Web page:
Adding metrics and attributes


After you create a connection, your data is broken into metrics and attributes. Metrics are all quantifiable values such as sales, costs, profit, unit price, quantities, etc. Attributes are non-quantifiable values like date, locations, and product ID. 

Tip: Learn more about how to perform SQL queries without SQL in Andrew Forbes' tip, Performing analyses without SQL.
This article covers the following:

Adding metrics

Metrics are added to the Metrics portion of the frame. You can add a normal metric by clicking the button, or you can add metrics in different sizes, colors, on a dual axis, to a trend line, or include them in datatips.

BIME will automatically take the sum of the metric's data. You can change how your metric is calculated by clicking on the metric, then selecting a new aggregator. For more information, see Metric aggregators.

The following are the custom metric options available:

Note: A metric can only be one of these custom options at a time, except if datatips are added in the Chart configuration menu.

Color and size

You can show the differences in a metric's results with color or size encoding. To add a color encoded metric, select the color encoding icon () at the bottom of Metrics. To add a size encoded metric, select the size encoding icon ().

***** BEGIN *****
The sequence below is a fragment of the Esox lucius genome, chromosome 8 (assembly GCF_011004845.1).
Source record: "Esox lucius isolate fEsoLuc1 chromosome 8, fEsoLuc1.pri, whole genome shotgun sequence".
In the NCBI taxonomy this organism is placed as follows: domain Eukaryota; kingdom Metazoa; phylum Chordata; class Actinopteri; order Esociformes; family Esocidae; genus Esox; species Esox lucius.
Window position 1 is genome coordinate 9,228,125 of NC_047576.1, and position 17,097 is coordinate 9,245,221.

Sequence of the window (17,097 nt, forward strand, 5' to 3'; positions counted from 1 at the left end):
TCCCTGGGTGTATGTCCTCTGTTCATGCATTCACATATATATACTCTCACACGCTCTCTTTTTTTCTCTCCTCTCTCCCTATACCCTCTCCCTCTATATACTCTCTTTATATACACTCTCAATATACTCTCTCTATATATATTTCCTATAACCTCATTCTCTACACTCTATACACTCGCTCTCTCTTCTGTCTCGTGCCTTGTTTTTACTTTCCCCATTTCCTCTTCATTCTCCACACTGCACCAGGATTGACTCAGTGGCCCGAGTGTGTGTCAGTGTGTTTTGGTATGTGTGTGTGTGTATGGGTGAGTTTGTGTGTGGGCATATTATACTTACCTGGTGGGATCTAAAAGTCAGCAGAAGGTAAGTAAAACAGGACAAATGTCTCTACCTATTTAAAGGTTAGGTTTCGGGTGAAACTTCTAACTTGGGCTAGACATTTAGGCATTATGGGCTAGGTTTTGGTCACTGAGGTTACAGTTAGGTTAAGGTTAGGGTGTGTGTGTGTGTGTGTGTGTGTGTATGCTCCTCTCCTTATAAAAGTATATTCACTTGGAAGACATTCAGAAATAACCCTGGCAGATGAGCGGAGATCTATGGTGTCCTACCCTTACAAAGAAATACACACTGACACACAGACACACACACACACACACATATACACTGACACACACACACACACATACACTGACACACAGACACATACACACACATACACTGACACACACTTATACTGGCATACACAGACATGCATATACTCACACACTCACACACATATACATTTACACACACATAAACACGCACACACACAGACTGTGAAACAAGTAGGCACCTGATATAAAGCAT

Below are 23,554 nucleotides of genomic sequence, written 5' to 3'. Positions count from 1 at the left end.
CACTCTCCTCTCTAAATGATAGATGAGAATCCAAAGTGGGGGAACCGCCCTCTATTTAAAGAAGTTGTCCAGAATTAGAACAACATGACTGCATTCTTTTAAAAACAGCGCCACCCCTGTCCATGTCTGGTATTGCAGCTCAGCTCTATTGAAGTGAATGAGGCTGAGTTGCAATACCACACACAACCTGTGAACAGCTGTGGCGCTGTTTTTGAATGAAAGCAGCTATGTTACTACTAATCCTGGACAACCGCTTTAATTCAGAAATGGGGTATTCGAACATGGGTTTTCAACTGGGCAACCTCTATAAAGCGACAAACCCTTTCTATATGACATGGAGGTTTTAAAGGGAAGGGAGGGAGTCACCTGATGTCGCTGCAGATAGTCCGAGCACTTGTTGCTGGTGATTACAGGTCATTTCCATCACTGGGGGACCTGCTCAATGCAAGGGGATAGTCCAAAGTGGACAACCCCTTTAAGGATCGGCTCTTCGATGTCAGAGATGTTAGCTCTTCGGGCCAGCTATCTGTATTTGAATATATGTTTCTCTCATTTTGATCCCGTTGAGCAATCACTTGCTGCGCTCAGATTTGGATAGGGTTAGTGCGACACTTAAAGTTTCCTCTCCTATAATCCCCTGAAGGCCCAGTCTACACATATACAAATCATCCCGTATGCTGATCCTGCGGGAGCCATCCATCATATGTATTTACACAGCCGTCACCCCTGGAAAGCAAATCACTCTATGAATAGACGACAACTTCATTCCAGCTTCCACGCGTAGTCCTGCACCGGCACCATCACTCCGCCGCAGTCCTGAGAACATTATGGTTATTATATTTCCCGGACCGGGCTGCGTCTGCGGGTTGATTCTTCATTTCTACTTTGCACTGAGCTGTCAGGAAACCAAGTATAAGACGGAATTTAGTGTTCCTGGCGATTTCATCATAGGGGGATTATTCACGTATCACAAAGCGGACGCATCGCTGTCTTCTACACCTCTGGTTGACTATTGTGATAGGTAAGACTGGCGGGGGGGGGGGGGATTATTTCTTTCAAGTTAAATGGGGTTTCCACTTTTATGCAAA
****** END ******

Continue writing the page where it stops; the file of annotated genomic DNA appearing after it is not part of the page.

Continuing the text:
At the upper right of your chart, you can view the colors or sizes representing the highest and lowest results. You can change the color style in Chart configuration > Colors, then select a new style from the Color encoding drop-down list. Size options cannot be edited.
Note: You must have another metric on the frame before adding a color or size encoded metric.

Below are examples of the metric Replies as color and size encoded.

Color encoded:

Size encoded:

size encoded report

Dual axis

On some charts, you have the option to add a metric on a dual axis. This is an easy way to compare metrics with different scales.

For example, in the image below, # Incidents uses a much smaller scale than # Replies and # Tickets. If # Incidents was not on a dual axis, it would only appear between the 0-350 range, so the results would be difficult to view.

# Incidents as a normal metric:

Quantity as a normal measure, difficult to see

# Incidents on a dual axis:

Quantity as a dual axis measure, easier to see

As you can see, it is much easier to compare results when # Incidents is added on a dual axis.

To add a dual axis metric, select the dual axis icon (). You can edit the dual axis in Chart configuration > Dual axis.

Trend line

Similar to a dual axis, you can add a metric as a trend line to display a metrics results as a line. Select the trend line icon () to add a metric as a trend line.If you would like separate lines displaying the trend for each metric result, you will need to add a trend line in Chart configuration>Trend line


Note: If one of your metrics is added as a trend line and you add a trend line in Chart configuration, an additional line will not appear for that metric. 

Trend line report

You can edit trend line options, including hiding and displaying values in Chart configuration>Trend line